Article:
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Isotopes, compound rotations (n, 1H, 3He)

Thu, 06/11/2015 - 10:33

I have been updating my RS2 computer model of atomic systems to include isotopes, which brought up some rather interesting problems. In the RS, Larson treats a double-rotating system as a single mass unit, the AMU, with a mass just slightly under that of the proton (the proton minus the mass from the electric dimension). Since the atom is comprised of TWO double-rotating systems, the minimum mass for an atom is 2 AMU. As a "natural consequence," isotopic mass can only go UP from this 2z level, with an upper bound of 4z, at which time the vibrational, gravitational mass will destroy the rotational mass--vibration is 1/2 effective, so you need twice as much: 2(2z).

In the RS, hydrogen is a compound motion of a proton, 1-1-(1) and electron neutrino, ½-½-(1), resulting in 1½-1½-(2). It has its compliment, the neutron, which is a proton, 1-1-(1), and antineutrino, (½)-(½)-1, resulting in ½-½-0, the same net motion as the muon neutrino, the "massless neutron" with a near-proton mass. But there is a third combination that Larson overlooked, that of the proton, 1-1-(1) plus "massless neutron," the muon neutrino, ½-½-0. This is viable because neutrino charge is magnetic, acting on the ½-½ displacement, not the neutral electric displacement. The resulting particle is 1½-1½-(1), appearing as 1 atomic number above hydrogen, and turns out to be the helion, 3He or Helium-3. Just as hydrogen (1H1) is not an isotope of deuterium (2D1), the helion (3He2) is not an isotope of helium (4He2). It has a similar structure, but is actually a composite particle, like hydrogen and the neutron.

If you look at any table of isotopes, where there are now 4000+ entries, a great number of them are below the 2z minimum limit. Does this indicate a failing of RS concepts? Absolutely not... and for evidence of that, pull up a table of naturally occurring isotopes, the "natural consequence" ones. Only 294 natural isotopes have been discovered, and NONE of these have a mass below 2z (once you normalize AMU to neutron mass, as they have five different ways to express mass, just to make it more confusing, C-12 mass, O-16 mass, weighted average, electron volts, neutron mass). (The table lists 296, which included hydrogen and the helion, which are not true "atoms" in the RS, lacking two, complete double-rotating systems).

When looking at the distribution of naturally occurring isotopes, Larson's calculations for a magnetic ionization level of 1 unit pretty much goes right up the center of the distribution, but the distribution bounces around it based on odd-even atomic numbers. I was puzzled by this for a time, until I realized that this odd-even oscillation was actually a vibration, specifically a rotational vibration of the atom. They measurements were made for charged atoms. In a vibratory system, only the inward motion is effective (outward motion cannot add to the ever-present outward progression). When the charge was outward, the electric rotation would appear "uncharged," as it had no effect on the rotating system. When the charge was inward, the electric rotation would appear "charged," causing a 1-unit mass offset, due to this gravitational charge. Since the rotational vibration on atoms is 2-dimensional, it takes 720 degrees to complete, which is why we end up with it split in an odd-even fashion across the atomic numbers (360 degree electric rotation). The even atomic numbers are the "outward" half of the charge, the odd atomic numbers are the "inward" half of the charge.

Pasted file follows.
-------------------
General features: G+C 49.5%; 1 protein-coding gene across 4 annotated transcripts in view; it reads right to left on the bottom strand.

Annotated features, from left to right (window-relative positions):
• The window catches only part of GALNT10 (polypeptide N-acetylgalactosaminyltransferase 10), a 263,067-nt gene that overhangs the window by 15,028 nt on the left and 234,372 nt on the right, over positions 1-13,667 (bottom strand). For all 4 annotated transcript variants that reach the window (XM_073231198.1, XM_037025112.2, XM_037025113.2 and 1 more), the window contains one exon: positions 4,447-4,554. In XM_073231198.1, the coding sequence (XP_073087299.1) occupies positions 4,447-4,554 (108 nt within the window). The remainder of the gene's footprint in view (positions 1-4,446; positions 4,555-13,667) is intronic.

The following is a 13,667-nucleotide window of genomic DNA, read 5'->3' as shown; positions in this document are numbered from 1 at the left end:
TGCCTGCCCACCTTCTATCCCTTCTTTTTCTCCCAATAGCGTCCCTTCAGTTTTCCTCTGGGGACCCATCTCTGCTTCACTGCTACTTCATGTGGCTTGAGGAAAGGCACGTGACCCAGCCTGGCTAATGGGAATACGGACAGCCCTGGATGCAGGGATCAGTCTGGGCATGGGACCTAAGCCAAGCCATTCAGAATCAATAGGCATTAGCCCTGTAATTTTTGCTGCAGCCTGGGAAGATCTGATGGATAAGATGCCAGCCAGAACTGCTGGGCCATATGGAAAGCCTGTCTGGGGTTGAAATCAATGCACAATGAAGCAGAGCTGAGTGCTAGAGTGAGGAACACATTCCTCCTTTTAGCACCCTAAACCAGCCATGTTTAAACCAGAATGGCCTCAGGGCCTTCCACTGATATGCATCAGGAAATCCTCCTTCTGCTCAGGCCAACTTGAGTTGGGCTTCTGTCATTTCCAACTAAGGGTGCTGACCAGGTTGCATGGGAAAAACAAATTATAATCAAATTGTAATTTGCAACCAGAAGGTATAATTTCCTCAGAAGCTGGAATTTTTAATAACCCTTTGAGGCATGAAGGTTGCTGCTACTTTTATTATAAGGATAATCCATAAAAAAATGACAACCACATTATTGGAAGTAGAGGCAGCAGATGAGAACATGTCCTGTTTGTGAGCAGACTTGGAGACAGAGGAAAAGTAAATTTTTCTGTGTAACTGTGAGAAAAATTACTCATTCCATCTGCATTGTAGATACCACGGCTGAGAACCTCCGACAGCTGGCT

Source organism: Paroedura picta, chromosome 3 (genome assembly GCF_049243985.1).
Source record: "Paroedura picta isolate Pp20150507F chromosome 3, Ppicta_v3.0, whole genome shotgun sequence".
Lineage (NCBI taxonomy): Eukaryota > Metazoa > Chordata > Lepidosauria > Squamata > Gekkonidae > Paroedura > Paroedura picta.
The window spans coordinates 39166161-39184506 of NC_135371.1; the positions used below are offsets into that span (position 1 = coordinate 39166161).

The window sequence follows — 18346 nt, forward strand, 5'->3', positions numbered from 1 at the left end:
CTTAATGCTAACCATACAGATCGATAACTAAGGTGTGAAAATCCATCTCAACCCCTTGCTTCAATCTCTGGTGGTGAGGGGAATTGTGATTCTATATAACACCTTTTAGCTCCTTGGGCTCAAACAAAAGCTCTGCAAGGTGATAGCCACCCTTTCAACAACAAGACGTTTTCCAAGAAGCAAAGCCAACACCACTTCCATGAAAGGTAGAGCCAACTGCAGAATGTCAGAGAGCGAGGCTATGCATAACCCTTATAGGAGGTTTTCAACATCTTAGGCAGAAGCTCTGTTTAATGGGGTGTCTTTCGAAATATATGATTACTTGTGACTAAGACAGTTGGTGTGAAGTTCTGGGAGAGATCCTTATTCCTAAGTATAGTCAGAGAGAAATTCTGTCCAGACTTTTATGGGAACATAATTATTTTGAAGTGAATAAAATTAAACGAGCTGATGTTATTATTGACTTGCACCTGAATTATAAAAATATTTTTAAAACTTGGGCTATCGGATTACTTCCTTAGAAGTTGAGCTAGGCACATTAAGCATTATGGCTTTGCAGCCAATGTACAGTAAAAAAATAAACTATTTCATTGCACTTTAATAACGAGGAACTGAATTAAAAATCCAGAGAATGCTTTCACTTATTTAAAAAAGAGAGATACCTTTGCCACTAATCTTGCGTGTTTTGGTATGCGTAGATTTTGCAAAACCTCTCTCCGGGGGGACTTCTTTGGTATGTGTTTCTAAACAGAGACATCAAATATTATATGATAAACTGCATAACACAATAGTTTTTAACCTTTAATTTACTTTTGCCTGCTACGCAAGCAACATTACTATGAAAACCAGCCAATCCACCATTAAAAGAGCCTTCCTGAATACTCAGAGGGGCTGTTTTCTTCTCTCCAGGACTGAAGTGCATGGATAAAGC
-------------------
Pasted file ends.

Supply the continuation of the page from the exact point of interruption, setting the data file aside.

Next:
Also, the charge, being magnetic, is in space (since the atomic rotation is in time). For a neutrino to get captured and get stuck inside an atom, it must take on a spatial charge. But for the odd atomic numbers, there already exists a spatial charge displacement on the magnetic system, so the neutrino has difficulty obtaining a 2nd spatial charge, since space-to-space is not motion; the odd numbered atoms tend to block the formation of isotopic mass, outside of the magnetic ionization curve. The even numbers, however, have to such restriction and would therefore exhibit a wide spread of isotopic masses.

Looking at the naturally occurring isotopes table, this is indeed the case. Let's just pick some mid-range elements:

Z Element # Isotopes 41 Niobium 1 42 Molybdenum 7 43 Technetium 0 44 Ruthenium 7 45 Rhodium 1 46 Palladium 6 47 Silver 2 48 Cadmium 8

Silver's two isotopes curiously split 50/50 around Larson's calculated value, so if you average them out, it is an exact match.

The unnatural isotopes are "smashed atoms," literally, since they came out of a particle accelerator. In those high-energy situations, almost any rotational/vibrational structure could exist for a tiny fraction of a second, which is normally the case with these isotopes. Their technique is much like taking a barrel of apples, loading it into a cannon and firing it at a brick wall, then trying to determine the structure of the atoms from the mush.

Since the RS is based on natural consequences, I believe it is best to stick with natural isotopes for study, and leave the apple sauce to the experts.

 

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